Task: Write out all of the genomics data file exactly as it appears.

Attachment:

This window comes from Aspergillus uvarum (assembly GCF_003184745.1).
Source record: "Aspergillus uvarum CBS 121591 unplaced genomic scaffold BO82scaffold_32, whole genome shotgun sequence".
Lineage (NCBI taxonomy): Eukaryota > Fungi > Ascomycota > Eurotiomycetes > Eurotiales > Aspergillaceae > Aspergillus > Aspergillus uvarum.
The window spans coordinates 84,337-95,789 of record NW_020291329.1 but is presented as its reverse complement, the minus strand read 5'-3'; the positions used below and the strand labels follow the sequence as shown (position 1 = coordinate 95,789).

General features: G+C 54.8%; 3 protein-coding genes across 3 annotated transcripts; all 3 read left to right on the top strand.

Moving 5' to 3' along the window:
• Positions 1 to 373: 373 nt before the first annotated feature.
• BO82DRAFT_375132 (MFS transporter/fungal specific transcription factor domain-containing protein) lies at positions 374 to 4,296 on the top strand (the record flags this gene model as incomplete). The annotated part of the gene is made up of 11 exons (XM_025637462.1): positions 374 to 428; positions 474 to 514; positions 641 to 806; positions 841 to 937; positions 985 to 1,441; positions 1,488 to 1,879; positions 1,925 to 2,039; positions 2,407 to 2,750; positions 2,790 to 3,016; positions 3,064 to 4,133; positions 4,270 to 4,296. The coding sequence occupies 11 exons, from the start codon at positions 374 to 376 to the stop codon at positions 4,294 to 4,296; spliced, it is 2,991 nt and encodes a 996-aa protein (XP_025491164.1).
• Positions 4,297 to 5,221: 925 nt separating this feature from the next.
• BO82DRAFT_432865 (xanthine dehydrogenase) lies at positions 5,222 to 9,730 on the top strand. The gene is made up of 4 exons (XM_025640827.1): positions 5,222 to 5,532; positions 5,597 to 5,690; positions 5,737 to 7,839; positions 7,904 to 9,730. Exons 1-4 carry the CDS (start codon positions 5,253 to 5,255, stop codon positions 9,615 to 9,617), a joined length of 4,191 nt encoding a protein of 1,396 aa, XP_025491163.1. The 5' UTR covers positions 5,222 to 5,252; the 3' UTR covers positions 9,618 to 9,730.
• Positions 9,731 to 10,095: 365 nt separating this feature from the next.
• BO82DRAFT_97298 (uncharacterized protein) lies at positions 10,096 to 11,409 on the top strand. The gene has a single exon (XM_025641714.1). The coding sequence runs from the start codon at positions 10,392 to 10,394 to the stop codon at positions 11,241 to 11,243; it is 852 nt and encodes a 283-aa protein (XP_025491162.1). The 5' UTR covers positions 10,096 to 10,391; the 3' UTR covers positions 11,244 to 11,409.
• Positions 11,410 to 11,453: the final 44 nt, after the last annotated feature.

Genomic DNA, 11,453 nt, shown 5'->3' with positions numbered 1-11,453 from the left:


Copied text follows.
This window comes from Aspergillus uvarum (assembly GCF_003184745.1).
Source record: "Aspergillus uvarum CBS 121591 unplaced genomic scaffold BO82scaffold_32, whole genome shotgun sequence".
Lineage (NCBI taxonomy): Eukaryota > Fungi > Ascomycota > Eurotiomycetes > Eurotiales > Aspergillaceae > Aspergillus > Aspergillus uvarum.
The window spans coordinates 84,337-95,789 of record NW_020291329.1 but is presented as its reverse complement, the minus strand read 5'-3'; the positions used below and the strand labels follow the sequence as shown (position 1 = coordinate 95,789).

General features: G+C 54.8%; 3 protein-coding genes across 3 annotated transcripts; all 3 read left to right on the top strand.

Moving 5' to 3' along the window:
• Positions 1 to 373: 373 nt before the first annotated feature.
• BO82DRAFT_375132 (MFS transporter/fungal specific transcription factor domain-containing protein) lies at positions 374 to 4,296 on the top strand (the record flags this gene model as incomplete). The annotated part of the gene is made up of 11 exons (XM_025637462.1): positions 374 to 428; positions 474 to 514; positions 641 to 806; positions 841 to 937; positions 985 to 1,441; positions 1,488 to 1,879; positions 1,925 to 2,039; positions 2,407 to 2,750; positions 2,790 to 3,016; positions 3,064 to 4,133; positions 4,270 to 4,296. The coding sequence occupies 11 exons, from the start codon at positions 374 to 376 to the stop codon at positions 4,294 to 4,296; spliced, it is 2,991 nt and encodes a 996-aa protein (XP_025491164.1).
• Positions 4,297 to 5,221: 925 nt separating this feature from the next.
• BO82DRAFT_432865 (xanthine dehydrogenase) lies at positions 5,222 to 9,730 on the top strand. The gene is made up of 4 exons (XM_025640827.1): positions 5,222 to 5,532; positions 5,597 to 5,690; positions 5,737 to 7,839; positions 7,904 to 9,730. Exons 1-4 carry the CDS (start codon positions 5,253 to 5,255, stop codon positions 9,615 to 9,617), a joined length of 4,191 nt encoding a protein of 1,396 aa, XP_025491163.1. The 5' UTR covers positions 5,222 to 5,252; the 3' UTR covers positions 9,618 to 9,730.
• Positions 9,731 to 10,095: 365 nt separating this feature from the next.
• BO82DRAFT_97298 (uncharacterized protein) lies at positions 10,096 to 11,409 on the top strand. The gene has a single exon (XM_025641714.1). The coding sequence runs from the start codon at positions 10,392 to 10,394 to the stop codon at positions 11,241 to 11,243; it is 852 nt and encodes a 283-aa protein (XP_025491162.1). The 5' UTR covers positions 10,096 to 10,391; the 3' UTR covers positions 11,244 to 11,409.
• Positions 11,410 to 11,453: the final 44 nt, after the last annotated feature.

Genomic DNA, 11,453 nt, shown 5'->3' with positions numbered 1-11,453 from the left: